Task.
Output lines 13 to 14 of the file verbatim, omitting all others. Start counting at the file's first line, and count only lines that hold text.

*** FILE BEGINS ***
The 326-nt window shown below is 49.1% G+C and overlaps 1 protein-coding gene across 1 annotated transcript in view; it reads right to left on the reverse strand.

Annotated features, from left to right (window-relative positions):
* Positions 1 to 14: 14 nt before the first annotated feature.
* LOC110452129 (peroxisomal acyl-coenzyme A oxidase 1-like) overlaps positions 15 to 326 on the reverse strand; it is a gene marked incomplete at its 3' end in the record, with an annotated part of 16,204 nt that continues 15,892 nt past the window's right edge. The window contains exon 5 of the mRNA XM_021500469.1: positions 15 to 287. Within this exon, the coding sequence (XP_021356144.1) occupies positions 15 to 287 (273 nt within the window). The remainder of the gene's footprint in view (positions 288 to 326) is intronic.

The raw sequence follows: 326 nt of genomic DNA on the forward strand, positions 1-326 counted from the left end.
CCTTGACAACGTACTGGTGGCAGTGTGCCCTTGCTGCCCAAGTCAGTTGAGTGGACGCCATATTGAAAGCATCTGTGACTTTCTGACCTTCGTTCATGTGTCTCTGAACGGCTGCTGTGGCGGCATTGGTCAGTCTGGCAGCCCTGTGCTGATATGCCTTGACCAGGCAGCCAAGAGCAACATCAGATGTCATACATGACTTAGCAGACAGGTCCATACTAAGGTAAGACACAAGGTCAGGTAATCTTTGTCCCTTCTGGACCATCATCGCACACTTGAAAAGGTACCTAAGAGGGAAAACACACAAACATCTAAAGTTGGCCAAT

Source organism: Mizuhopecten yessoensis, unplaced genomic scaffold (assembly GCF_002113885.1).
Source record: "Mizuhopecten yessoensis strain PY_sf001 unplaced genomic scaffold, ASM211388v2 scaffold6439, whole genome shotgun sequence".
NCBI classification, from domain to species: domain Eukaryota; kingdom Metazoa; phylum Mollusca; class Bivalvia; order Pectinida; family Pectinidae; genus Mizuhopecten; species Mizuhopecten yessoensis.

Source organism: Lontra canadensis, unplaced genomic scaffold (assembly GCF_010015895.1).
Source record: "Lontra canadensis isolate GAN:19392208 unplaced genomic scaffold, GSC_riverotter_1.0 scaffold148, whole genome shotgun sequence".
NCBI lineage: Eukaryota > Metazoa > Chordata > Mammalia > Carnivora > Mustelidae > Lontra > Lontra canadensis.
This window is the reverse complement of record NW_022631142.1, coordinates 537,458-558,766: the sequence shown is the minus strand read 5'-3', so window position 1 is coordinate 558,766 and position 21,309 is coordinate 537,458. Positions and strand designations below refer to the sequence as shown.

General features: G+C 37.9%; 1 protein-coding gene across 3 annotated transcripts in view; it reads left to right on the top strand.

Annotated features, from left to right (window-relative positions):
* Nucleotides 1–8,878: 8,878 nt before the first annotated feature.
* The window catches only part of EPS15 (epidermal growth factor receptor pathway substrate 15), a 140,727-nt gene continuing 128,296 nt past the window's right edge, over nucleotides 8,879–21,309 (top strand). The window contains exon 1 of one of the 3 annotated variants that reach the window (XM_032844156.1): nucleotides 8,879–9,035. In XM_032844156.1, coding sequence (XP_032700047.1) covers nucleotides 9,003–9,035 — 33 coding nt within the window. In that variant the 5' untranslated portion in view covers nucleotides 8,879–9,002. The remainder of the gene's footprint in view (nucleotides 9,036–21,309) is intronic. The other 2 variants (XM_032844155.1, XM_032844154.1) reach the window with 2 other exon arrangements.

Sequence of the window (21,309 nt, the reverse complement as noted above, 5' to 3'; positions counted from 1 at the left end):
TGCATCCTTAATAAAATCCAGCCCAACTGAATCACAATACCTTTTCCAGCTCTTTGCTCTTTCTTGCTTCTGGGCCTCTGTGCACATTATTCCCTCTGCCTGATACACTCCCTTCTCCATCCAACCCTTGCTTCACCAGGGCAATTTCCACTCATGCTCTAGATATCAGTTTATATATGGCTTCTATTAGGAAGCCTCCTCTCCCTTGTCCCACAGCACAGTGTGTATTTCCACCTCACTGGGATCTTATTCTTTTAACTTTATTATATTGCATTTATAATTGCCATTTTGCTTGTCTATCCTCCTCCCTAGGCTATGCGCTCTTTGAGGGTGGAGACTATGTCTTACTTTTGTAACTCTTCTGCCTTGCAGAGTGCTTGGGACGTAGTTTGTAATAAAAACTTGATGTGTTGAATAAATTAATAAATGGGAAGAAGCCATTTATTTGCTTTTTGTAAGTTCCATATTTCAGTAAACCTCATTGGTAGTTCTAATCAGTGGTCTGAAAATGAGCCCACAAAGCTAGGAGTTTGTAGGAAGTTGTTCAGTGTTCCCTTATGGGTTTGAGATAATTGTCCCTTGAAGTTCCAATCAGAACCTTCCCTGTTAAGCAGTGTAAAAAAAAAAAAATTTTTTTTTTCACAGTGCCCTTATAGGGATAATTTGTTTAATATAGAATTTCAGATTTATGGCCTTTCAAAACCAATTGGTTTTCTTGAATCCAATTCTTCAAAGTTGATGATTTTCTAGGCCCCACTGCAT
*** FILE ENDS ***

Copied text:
This window is the reverse complement of record NW_022631142.1, coordinates 537,458-558,766: the sequence shown is the minus strand read 5'-3', so window position 1 is coordinate 558,766 and position 21,309 is coordinate 537,458. Positions and strand designations below refer to the sequence as shown.

General features: G+C 37.9%; 1 protein-coding gene across 3 annotated transcripts in view; it reads left to right on the top strand.